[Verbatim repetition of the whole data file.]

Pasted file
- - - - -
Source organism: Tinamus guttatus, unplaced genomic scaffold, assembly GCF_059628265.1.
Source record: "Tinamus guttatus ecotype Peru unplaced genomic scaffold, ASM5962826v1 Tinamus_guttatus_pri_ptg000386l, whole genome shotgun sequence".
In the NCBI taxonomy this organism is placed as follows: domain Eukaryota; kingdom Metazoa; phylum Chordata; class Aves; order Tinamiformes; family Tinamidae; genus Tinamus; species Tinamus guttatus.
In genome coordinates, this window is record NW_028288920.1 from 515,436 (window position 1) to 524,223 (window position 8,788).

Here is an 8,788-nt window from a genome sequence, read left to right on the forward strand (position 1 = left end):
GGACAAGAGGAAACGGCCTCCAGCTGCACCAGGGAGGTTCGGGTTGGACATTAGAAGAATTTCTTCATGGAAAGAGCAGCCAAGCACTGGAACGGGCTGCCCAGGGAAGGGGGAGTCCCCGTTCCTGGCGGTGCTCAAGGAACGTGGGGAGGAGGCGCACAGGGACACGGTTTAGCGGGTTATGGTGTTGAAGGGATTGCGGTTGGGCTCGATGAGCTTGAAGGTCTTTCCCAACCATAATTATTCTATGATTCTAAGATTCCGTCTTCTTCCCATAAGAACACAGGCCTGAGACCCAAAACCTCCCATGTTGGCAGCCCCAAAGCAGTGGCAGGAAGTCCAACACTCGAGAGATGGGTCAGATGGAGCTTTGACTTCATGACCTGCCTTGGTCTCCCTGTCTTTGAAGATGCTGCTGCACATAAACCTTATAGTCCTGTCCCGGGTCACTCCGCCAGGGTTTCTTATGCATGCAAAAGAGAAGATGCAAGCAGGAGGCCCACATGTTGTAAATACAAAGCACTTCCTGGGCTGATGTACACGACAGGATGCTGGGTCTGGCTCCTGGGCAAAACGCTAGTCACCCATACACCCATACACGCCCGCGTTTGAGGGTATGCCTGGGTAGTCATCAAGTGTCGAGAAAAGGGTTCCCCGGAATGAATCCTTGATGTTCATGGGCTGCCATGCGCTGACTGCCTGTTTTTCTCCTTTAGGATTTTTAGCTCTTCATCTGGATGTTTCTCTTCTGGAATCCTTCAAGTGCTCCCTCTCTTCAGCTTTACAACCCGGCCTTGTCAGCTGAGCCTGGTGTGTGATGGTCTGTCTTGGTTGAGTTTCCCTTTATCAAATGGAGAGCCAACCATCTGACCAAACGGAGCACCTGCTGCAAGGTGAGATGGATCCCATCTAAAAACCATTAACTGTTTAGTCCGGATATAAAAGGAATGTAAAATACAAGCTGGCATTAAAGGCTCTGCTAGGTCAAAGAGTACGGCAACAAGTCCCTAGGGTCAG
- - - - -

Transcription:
Source organism: Tinamus guttatus, unplaced genomic scaffold, assembly GCF_059628265.1.
Source record: "Tinamus guttatus ecotype Peru unplaced genomic scaffold, ASM5962826v1 Tinamus_guttatus_pri_ptg000386l, whole genome shotgun sequence".
In the NCBI taxonomy this organism is placed as follows: domain Eukaryota; kingdom Metazoa; phylum Chordata; class Aves; order Tinamiformes; family Tinamidae; genus Tinamus; species Tinamus guttatus.
In genome coordinates, this window is record NW_028288920.1 from 515,436 (window position 1) to 524,223 (window position 8,788).

Here is an 8,788-nt window from a genome sequence, read left to right on the forward strand (position 1 = left end):
GGACAAGAGGAAACGGCCTCCAGCTGCACCAGGGAGGTTCGGGTTGGACATTAGAAGAATTTCTTCATGGAAAGAGCAGCCAAGCACTGGAACGGGCTGCCCAGGGAAGGGGGAGTCCCCGTTCCTGGCGGTGCTCAAGGAACGTGGGGAGGAGGCGCACAGGGACACGGTTTAGCGGGTTATGGTGTTGAAGGGATTGCGGTTGGGCTCGATGAGCTTGAAGGTCTTTCCCAACCATAATTATTCTATGATTCTAAGATTCCGTCTTCTTCCCATAAGAACACAGGCCTGAGACCCAAAACCTCCCATGTTGGCAGCCCCAAAGCAGTGGCAGGAAGTCCAACACTCGAGAGATGGGTCAGATGGAGCTTTGACTTCATGACCTGCCTTGGTCTCCCTGTCTTTGAAGATGCTGCTGCACATAAACCTTATAGTCCTGTCCCGGGTCACTCCGCCAGGGTTTCTTATGCATGCAAAAGAGAAGATGCAAGCAGGAGGCCCACATGTTGTAAATACAAAGCACTTCCTGGGCTGATGTACACGACAGGATGCTGGGTCTGGCTCCTGGGCAAAACGCTAGTCACCCATACACCCATACACGCCCGCGTTTGAGGGTATGCCTGGGTAGTCATCAAGTGTCGAGAAAAGGGTTCCCCGGAATGAATCCTTGATGTTCATGGGCTGCCATGCGCTGACTGCCTGTTTTTCTCCTTTAGGATTTTTAGCTCTTCATCTGGATGTTTCTCTTCTGGAATCCTTCAAGTGCTCCCTCTCTTCAGCTTTACAACCCGGCCTTGTCAGCTGAGCCTGGTGTGTGATGGTCTGTCTTGGTTGAGTTTCCCTTTATCAAATGGAGAGCCAACCATCTGACCAAACGGAGCACCTGCTGCAAGGTGAGATGGATCCCATCTAAAAACCATTAACTGTTTAGTCCGGATATAAAAGGAATGTAAAATACAAGCTGGCATTAAAGGCTCTGCTAGGTCAAAGAGTACGGCAACAAGTCCCTAGGGTCAG